Re-offending costs up to £13 billion a year.
This estimate is uncertain and old. It originated in 2000 and has been inflated since then to account for price increases and changes in levels of crime. The researchers themselves say estimating these costs is "inevitably imprecise".
“This failure really matters. It matters to the public purse: this cycle of reoffending costs up to £13 billion a year.”
David Cameron, 8 February 2016
This figure comes from a National Audit Office (NAO) study in 2010. Back then the NAO estimated re-offending by recent ex-prisoners cost the economy between £9.5 and £13 billion in 2007/08.
This is a hugely uncertain figure. Versions of it date back to estimates by the Home Office in 2000 who called the practice of estimating the cost of crime “inevitably imprecise”. They suggested the cost of crime to society in England and Wales was around £60 billion, and it was later estimated 18% of this was because of re-offending by recent prisoners. That gave birth to the figures which have since been built upon to reach the figures we hear today.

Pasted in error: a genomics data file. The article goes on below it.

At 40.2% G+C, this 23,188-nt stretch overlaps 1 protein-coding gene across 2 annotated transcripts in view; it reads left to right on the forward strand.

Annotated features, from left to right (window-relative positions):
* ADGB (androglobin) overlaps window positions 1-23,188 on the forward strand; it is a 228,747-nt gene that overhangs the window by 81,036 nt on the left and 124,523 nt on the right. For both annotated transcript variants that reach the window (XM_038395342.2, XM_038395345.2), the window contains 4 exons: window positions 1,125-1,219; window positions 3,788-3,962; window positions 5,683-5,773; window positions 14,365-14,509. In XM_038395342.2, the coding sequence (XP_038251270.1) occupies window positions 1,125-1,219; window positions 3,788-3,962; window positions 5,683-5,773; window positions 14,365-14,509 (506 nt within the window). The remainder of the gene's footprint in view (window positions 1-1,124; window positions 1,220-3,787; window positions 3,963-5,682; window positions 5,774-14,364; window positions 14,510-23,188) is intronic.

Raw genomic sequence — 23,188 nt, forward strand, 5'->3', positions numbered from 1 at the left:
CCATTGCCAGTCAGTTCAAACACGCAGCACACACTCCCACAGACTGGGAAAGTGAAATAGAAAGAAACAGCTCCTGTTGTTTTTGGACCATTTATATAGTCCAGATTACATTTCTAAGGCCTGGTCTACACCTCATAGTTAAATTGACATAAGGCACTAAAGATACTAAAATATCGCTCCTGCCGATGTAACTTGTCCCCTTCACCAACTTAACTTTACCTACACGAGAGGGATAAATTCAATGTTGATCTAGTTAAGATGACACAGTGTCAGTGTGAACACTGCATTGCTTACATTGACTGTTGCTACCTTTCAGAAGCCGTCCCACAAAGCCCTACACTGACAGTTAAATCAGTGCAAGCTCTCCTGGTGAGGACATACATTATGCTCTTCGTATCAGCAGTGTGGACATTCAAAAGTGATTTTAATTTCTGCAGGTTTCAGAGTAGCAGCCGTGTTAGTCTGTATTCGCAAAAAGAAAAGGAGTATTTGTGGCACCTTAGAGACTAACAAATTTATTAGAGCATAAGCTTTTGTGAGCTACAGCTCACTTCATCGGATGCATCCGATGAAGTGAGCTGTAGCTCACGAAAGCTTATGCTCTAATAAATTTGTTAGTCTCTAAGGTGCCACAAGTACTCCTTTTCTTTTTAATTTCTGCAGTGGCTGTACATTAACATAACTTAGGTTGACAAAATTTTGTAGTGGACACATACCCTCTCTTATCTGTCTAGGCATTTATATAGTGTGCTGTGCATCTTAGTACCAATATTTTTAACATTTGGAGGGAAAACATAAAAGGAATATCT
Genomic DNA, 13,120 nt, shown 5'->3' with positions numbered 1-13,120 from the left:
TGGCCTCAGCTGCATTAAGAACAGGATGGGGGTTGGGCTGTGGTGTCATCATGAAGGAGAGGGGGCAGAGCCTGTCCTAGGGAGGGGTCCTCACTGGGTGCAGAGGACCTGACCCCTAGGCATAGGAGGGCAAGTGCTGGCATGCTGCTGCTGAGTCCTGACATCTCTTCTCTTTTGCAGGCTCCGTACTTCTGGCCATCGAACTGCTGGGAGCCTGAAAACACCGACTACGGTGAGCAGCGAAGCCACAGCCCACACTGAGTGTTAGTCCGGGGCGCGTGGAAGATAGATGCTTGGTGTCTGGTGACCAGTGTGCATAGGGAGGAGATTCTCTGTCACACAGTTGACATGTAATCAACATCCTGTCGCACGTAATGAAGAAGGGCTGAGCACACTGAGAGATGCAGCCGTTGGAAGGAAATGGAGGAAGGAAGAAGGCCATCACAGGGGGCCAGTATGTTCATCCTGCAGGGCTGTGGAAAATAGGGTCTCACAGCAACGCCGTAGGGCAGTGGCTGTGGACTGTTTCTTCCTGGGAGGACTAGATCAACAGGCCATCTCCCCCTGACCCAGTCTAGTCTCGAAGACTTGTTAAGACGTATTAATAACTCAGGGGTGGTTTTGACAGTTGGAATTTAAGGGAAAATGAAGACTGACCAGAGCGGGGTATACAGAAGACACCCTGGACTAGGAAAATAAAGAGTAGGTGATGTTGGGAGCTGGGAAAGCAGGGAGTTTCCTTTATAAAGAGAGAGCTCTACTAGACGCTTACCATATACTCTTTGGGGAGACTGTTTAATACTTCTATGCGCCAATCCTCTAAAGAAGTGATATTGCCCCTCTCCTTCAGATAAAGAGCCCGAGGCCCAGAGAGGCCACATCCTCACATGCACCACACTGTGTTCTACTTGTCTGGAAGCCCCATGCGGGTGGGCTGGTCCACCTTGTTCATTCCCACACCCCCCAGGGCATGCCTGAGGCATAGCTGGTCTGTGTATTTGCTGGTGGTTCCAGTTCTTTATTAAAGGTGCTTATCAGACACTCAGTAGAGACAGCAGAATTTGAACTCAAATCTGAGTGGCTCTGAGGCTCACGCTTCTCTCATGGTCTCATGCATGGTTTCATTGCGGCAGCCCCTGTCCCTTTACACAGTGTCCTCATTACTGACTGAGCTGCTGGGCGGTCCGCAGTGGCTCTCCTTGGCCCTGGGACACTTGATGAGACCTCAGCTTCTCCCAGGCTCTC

It’s not difficult to see why it’s uncertain either. As the original researchers admit, it’s not at all easy to work out how much a crime costs society as a whole, and how you’d compare the costs of murder to wounding, or theft, or burglary. Even then, we don’t even have precise estimates of what crimes are even happening.
So we can’t place much confidence, at this stage, in a figure so old and uncertain.
Isn't it nice to have the whole picture?
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